Climate Zones 16-30

All about Sunset climate zones 16 - 30

A plant's performance is governed by the total climate: length of growing season, timing and amount of rainfall, winter lows, summer highs, humidity. Sunset's climate zone maps take all these factors into account--unlike the familiar hardiness zone maps devised by the U.S. Department of Agriculture, which divide the U.S. and Canada into zones based strictly on winter lows. The U.S.D.A. maps tell you only where a plant may survive the winter; our climate zone maps let you see where that plant will thrive year-round. For more information, consult Sunset's National Garden Book and Western Garden Book.

ZONE 16. Northern and Central California Coast Range Thermal Belts
Growing season: late Feb. to late Nov. With cold air draining to lower elevations, winter lows typically run from 32 degrees to 19 degrees F/0 degrees to -7 degrees C. Like Zone 15, this region is dominated by maritime air, but its winters are milder on average.

ZONE 17. Oceanside Northern and Central California and Southernmost Oregon
Growing season: late Feb. to early Dec. Coolness and fog are hallmarks; summer highs seldom top 75 degrees F/24 degrees C, while winter lows run from 36 degrees to 23 degrees F/2 degrees to -5 degrees C. Heat-loving plants disappoint or dwindle here.

ZONE 18. Hilltops and Valley Floors of Interior Southern California
Growing season: mid-Mar. through late Nov. Summers are hot and dry; rain comes in winter, when lows reach 28 degrees to 10 degrees F/-2 degrees to -12 degrees C. Plants from the Mediterranean and Near Eastern regions thrive here.

ZONE 19. Thermal Belts around Southern California's Interior Valleys
Growing season: early Mar. through Nov. As in Zone 18, rainy winters and hot, dry summers are the norm--but here, winter lows dip only to 27 degrees to 22 degrees F/-3 degrees to -6 degrees C, allowing some tender evergreen plants to grow outdoors with protection.

ZONE 20. Hilltops and Valley Floors of Ocean-influenced Inland Southern California
Growing season: late Mar. to late Nov.--but fairly mild winters (lows of 28 degrees to 23 degrees F/-2 degrees to -5 degrees C) allow gardening through much of the year. Cool and moist maritime influence alternates with hot, dry interior air.

ZONE 21. Thermal Belts around Southern California's Ocean-influenced Interior Valleys
Growing season: early Mar. to early Dec., with the same tradeoff of oceanic and interior influence as in Zone 20. During the winter rainy season, lows range from 36 degrees to 23 degrees F/2 degrees to -5 degrees C--warmer than in Zone 20, since the colder air drains to the valleys.

ZONE 22. Colder-winter Parts of Southern California's Coastal Region
Growing season: Mar. to early Dec. Winter lows seldom fall below 28 degrees F/-2 degrees C (records are around 21 degrees F/-6 degrees C), though colder air sinks to this zone from Zone 23. Summers are warm; rain comes in winter. Climate here is largely oceanic.

ZONE 23. Thermal Belts of Southern California's Coastal Region
Growing season: almost year-round (all but first half of Jan.). Rain comes in winter. Reliable ocean influence keeps summers mild (except when hot Santa Ana winds come from inland), frosts negligible; 23 degrees F/-5 degrees C is the record low.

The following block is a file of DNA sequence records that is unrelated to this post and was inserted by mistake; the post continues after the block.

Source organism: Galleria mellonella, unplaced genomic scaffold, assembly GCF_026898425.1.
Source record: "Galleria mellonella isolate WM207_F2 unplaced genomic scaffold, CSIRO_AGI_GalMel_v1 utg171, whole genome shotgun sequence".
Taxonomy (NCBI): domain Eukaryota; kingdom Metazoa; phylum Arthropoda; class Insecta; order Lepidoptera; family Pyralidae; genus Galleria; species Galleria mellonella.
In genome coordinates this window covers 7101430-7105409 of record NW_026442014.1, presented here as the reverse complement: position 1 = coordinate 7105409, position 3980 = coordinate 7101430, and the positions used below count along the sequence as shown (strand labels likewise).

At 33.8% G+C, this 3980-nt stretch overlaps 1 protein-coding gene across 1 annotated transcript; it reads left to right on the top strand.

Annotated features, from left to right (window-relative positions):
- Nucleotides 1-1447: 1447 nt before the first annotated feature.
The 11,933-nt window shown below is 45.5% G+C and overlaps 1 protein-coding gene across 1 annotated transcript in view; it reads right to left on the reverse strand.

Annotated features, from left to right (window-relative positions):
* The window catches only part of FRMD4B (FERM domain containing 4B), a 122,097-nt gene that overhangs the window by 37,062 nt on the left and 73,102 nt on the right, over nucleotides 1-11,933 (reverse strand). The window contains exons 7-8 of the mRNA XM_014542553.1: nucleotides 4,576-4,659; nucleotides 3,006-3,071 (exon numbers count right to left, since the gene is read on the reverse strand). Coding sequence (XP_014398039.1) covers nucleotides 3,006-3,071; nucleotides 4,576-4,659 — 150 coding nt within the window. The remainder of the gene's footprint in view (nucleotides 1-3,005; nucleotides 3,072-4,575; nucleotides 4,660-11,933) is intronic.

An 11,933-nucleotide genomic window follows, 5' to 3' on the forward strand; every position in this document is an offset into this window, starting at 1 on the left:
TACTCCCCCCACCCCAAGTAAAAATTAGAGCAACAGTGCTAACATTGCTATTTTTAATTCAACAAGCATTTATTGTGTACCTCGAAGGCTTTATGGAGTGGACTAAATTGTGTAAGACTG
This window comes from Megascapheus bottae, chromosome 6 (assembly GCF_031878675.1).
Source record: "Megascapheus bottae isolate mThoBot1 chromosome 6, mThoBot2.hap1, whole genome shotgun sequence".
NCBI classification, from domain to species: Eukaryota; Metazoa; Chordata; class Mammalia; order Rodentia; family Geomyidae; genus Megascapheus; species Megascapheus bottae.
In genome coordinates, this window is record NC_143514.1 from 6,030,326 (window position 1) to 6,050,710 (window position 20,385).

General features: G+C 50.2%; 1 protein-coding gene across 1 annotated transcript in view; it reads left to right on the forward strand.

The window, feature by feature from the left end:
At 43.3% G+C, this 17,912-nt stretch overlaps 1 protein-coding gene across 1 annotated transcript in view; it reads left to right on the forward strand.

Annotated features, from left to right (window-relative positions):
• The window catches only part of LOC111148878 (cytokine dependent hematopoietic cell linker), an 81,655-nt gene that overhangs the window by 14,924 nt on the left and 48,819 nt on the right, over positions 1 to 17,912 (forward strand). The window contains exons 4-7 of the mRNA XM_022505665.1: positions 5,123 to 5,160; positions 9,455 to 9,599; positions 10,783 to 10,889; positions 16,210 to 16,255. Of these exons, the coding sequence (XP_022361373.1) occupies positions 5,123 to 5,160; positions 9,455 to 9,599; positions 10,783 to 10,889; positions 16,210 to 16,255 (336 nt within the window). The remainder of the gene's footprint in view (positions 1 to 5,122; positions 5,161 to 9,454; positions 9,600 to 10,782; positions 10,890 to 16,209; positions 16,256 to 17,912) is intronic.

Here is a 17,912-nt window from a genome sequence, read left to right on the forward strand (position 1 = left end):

ZONE 24. Marine-dominated Southern California Coast
Growing season: all year, but periodic freezes have dramatic effects (record lows are 33 degrees to 20 degrees F/1 degree to -7 degrees C). Climate here is oceanic (but warmer than oceanic Zone 17), with cool summers, mild winters. Subtropical plants thrive.

ZONE 25. South Florida and the Keys
Growing season: all year. Add ample year-round rainfall (least in Dec. through Mar.), high humidity, and overall warmth, and you have a near-tropical climate. The Keys are frost-free; winter lows elsewhere run from 40 degrees to 25 degrees F/4 degrees to -4 degrees C.

ZONE 26. Central and Interior Florida
Growing season: early Feb. to late Dec., with typically humid, warm to hot weather. Rain is plentiful all year, heaviest in summer and early fall. Lows range from 15 degrees F/-9 degrees C in the north to 27 degrees F/-3 degrees C in the south; arctic air brings periodic hard freezes.

ZONE 27. Lower Rio Grande Valley
Growing season: early Mar. to mid-Dec.. Summers are hot and humid; winter lows only rarely dip below freezing. Many plants from tropical and subtropical Africa and South America are well adapted here.

ZONE 28. Gulf Coast, North Florida, Atlantic Coast to Charleston
Growing season: mid-Mar. to early Dec. Humidity and rainfall are year-round phenomena; summers are hot, winters virtually frostless but subject to periodic invasions by frigid arctic air. Azaleas, camellias, many subtropicals flourish.

ZONE 29. Interior Plains of South Texas
Growing season: mid-Mar. through Nov. Moderate rainfall (to 25" annually) comes year-round. Summers are hot. Winter lows can dip to 26 degrees F/-3 degrees C, with occasional arctic freezes bringing much lower readings.

ZONE 30. Hill Country of Central Texas
Growing season: mid-Mar. through Nov. Zone 30 has higher annual rainfall than Zone 29 (to 35") and lower winter temperatures, normally to around 20 degrees F/-7 degrees C. Seasonal variations favor many fruit crops, perennials.